Before finding her footing with the project known as Mattiel, Atlanta’s Mattiel Brown took some time figuring out what to do with her life. Eventually, she concluded that, while playing it safe would pay the bills, there was no reason she couldn’t roll the dice on music.
“I was in school studying visual communications, creative writing, poetry analysis, and things like that at Oglethorpe University in Atlanta,” Brown says, on her cell from a New Orleans tour stop. “Then I did a study abroad in Brussels for six months, where I lived in Brussels by myself at a young age. That was a pretty formative time for me. I think when I was abroad, and could be in a city for myself and fend for myself, that I had a moment of realization: that I shouldn’t try and pursue anything other than art in some form. Before that, I was always considering journalism or something like that—all the things your parents want you to do because art is too risky.”
Determined to do something creative, Brown dropped out of school after returning to Atlanta and landed a job as a designer and illustrator with email-marketing giant Mailchimp. Satisfying as that job was, she spent her spare time working towards Mattiel, which released a critically lauded, eponymous debut in 2017 and promptly made some high-profile fans.
Most notable among them was Jack White, who evidently fell hard for Brown’s blend of bourbon-hazed country, film-noir blues, and hazy psychedelia. Mattiel was invited to play White’s Third Man Records complex in Nashville, and the former White Stripe and sometime Raconteur then enlisted her as a support act for dates on his 2018 Boarding House Reach Tour.
Both Mattiel and the upcoming Satis Factory (due out later this month) have cast Brown as someone who has mastered the art of bridging the retro-cool past with the forward-thinking future. To play spot-the-influences, real or imagined, is to cite the likes of Wanda Jackson, the Velvet Underground, Jane Birkin, and the White Stripes. Or, if one prefers, every soundtrack ever lovingly put together by Quentin Tarantino.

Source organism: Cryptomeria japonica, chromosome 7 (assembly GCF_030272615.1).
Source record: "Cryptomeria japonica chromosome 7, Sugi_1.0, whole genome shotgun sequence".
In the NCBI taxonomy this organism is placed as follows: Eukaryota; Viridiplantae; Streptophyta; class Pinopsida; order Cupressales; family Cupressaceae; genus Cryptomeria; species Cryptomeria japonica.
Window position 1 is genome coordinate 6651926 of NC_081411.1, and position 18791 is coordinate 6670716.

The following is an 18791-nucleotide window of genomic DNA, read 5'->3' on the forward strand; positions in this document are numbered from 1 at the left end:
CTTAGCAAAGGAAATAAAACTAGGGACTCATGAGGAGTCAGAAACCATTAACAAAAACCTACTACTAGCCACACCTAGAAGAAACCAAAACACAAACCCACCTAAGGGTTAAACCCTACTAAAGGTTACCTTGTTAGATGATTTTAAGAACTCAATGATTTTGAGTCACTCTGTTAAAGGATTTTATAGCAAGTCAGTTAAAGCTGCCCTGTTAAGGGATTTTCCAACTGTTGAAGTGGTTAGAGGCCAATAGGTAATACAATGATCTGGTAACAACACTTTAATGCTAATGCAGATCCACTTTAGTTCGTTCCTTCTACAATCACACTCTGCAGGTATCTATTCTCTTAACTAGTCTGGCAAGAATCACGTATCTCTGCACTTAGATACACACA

Brown seems every bit as comfortable sitting at the lonely, neon-lit end of a roadhouse bar (“Blisters”) as she does stomping through Motown Detroit (“Berlin Weekend”) or ’60s-pop Paris (“Keep the Change”).
The singer’s initial goal was to make sure she didn’t become just another rock act from Atlanta. She notes that the city’s guitar-band scene, in the past, often seemed dominated by those with little interest in standing out.
“I was never really blown away by the bands in Atlanta when I started out thinking about doing music,” Brown says. “I was looking for an outlet to experiment, and it was hard to find because most people in the city were more following trends. I’m talking the people that I would run into—I can’t really make a blanket statement. They weren’t necessarily interested in coming up with something original, but more pandering to whatever was trendy and cool.”
Instead, she positioned herself as one of the coolest artists waiting to break out of the American underground. On that front, Brown is acutely aware that the pop-music landscape has shifted dramatically to rap and hip-hop in recent years, making what she does very much niche-oriented. Still, she has no regrets about taking a while to get to where she is today.
“I’ve just tried to be confident in my own talents and abilities,” she offers. “If people catch on, then fine. If they don’t, I’m not going to spend all my time being bitter about how great it would have been if this had come out in 2005.”
Mattiel plays the WISE Hall on Sunday (June 9).